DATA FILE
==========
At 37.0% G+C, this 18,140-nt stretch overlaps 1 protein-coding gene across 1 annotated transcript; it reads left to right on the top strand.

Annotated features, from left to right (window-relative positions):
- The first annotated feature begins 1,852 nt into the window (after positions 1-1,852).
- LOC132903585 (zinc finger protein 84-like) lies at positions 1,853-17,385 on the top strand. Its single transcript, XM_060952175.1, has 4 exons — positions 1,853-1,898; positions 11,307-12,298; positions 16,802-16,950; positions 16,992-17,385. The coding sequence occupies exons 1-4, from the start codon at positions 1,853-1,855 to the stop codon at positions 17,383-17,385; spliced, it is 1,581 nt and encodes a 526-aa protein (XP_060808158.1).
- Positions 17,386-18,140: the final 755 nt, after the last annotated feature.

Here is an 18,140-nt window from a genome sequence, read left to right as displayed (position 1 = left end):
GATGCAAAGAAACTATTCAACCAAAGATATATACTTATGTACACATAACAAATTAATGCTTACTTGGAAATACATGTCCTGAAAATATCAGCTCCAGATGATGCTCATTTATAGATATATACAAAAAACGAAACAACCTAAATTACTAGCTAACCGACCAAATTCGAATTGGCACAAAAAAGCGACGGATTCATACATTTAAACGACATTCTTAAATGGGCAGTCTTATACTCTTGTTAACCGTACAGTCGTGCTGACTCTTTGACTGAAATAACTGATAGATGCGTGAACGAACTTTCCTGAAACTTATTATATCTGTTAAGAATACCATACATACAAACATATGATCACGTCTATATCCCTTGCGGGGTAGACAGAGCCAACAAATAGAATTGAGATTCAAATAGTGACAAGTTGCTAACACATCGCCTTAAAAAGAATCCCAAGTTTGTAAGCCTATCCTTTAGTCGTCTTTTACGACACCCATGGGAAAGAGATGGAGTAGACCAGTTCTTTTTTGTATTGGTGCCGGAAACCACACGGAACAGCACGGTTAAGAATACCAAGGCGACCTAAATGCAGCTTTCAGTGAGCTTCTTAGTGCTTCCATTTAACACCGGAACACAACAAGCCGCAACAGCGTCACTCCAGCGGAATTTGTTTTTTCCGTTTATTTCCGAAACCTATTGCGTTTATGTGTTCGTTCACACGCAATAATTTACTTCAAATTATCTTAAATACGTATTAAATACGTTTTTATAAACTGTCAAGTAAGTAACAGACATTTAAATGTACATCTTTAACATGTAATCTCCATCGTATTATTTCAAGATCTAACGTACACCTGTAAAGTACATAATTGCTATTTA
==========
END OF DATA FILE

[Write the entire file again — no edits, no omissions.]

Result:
At 37.0% G+C, this 18,140-nt stretch overlaps 1 protein-coding gene across 1 annotated transcript; it reads left to right on the top strand.

Annotated features, from left to right (window-relative positions):
- The first annotated feature begins 1,852 nt into the window (after positions 1-1,852).
- LOC132903585 (zinc finger protein 84-like) lies at positions 1,853-17,385 on the top strand. Its single transcript, XM_060952175.1, has 4 exons — positions 1,853-1,898; positions 11,307-12,298; positions 16,802-16,950; positions 16,992-17,385. The coding sequence occupies exons 1-4, from the start codon at positions 1,853-1,855 to the stop codon at positions 17,383-17,385; spliced, it is 1,581 nt and encodes a 526-aa protein (XP_060808158.1).
- Positions 17,386-18,140: the final 755 nt, after the last annotated feature.

Here is an 18,140-nt window from a genome sequence, read left to right as displayed (position 1 = left end):
GATGCAAAGAAACTATTCAACCAAAGATATATACTTATGTACACATAACAAATTAATGCTTACTTGGAAATACATGTCCTGAAAATATCAGCTCCAGATGATGCTCATTTATAGATATATACAAAAAACGAAACAACCTAAATTACTAGCTAACCGACCAAATTCGAATTGGCACAAAAAAGCGACGGATTCATACATTTAAACGACATTCTTAAATGGGCAGTCTTATACTCTTGTTAACCGTACAGTCGTGCTGACTCTTTGACTGAAATAACTGATAGATGCGTGAACGAACTTTCCTGAAACTTATTATATCTGTTAAGAATACCATACATACAAACATATGATCACGTCTATATCCCTTGCGGGGTAGACAGAGCCAACAAATAGAATTGAGATTCAAATAGTGACAAGTTGCTAACACATCGCCTTAAAAAGAATCCCAAGTTTGTAAGCCTATCCTTTAGTCGTCTTTTACGACACCCATGGGAAAGAGATGGAGTAGACCAGTTCTTTTTTGTATTGGTGCCGGAAACCACACGGAACAGCACGGTTAAGAATACCAAGGCGACCTAAATGCAGCTTTCAGTGAGCTTCTTAGTGCTTCCATTTAACACCGGAACACAACAAGCCGCAACAGCGTCACTCCAGCGGAATTTGTTTTTTCCGTTTATTTCCGAAACCTATTGCGTTTATGTGTTCGTTCACACGCAATAATTTACTTCAAATTATCTTAAATACGTATTAAATACGTTTTTATAAACTGTCAAGTAAGTAACAGACATTTAAATGTACATCTTTAACATGTAATCTCCATCGTATTATTTCAAGATCTAACGTACACCTGTAAAGTACATAATTGCTATTTA